Demand for security professionals is significant in many countries and regions as measured by LinkedIn job postings. In the United States, there were 4 actively employed information security professionals for every 3 new jobs posted in 2014. Unless 3 of those 4 people are going to jump ship every year, we are in an unsustainable situation where we need to find and develop more talent.
Many other countries, including Canada, China, Australia, New Zealand, UK, Ireland, Hong Kong, India, and Singapore, have similarly high demand. In the San Francisco Bay Area, there’s one new job posting for each person already working in infosec, indicating that the workforce would have to double to meet current demand. Other major metropolitan areas in the United States and Canada are also experiencing significant demand. A list is provided in the slides below.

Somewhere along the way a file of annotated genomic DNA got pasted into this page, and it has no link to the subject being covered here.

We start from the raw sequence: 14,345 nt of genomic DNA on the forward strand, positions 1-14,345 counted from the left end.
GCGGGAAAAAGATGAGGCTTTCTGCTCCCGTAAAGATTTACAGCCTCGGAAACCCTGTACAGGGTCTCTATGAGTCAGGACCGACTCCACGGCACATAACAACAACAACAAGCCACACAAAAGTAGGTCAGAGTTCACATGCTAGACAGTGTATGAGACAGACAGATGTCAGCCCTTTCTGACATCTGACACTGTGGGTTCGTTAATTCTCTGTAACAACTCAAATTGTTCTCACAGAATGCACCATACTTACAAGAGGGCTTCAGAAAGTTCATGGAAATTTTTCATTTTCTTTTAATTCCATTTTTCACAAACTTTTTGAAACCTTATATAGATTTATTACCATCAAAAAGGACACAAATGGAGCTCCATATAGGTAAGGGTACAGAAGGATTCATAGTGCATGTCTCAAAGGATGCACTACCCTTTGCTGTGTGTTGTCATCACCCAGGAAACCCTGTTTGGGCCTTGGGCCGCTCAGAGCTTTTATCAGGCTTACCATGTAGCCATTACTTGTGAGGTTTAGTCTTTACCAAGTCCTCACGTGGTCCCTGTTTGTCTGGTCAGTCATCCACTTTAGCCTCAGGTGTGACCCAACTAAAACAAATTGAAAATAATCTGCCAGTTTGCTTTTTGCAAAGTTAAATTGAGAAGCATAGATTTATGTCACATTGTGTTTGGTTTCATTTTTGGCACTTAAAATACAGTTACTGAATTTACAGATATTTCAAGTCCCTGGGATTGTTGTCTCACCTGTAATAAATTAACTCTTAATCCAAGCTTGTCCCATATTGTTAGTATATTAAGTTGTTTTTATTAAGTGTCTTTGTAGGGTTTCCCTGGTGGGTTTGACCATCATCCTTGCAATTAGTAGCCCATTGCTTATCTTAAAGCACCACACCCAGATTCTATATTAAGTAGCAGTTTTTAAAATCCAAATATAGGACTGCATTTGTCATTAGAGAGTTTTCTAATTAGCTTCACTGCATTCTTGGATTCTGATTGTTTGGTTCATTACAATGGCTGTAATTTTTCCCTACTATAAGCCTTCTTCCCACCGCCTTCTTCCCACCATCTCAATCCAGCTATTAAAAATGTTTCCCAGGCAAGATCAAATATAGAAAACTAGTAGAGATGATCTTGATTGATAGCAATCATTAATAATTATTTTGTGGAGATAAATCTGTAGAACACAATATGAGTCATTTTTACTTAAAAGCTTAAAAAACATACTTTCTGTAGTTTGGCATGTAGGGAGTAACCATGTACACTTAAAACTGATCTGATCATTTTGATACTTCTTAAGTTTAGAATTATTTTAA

It’s not surprising that talent will migrate to regions with high demand; we saw significant infosec growth in Texas, Florida, Portland, Charlotte, Denver, Phoenix, and the Bay Area from June 2013 to June 2015. Many other regions in the United States are stagnating or losing staff. This is an opportunity for savvy hiring teams to reclaim talent in their home region. Several major infosec regions are outlined in the map below. Those in green have gained talent, red have lost talent, with the circle size representing the number of infosec professionals in that region. To be a true measure of talent movements, this data only considers members who have been part of the information security labor force over the entire period.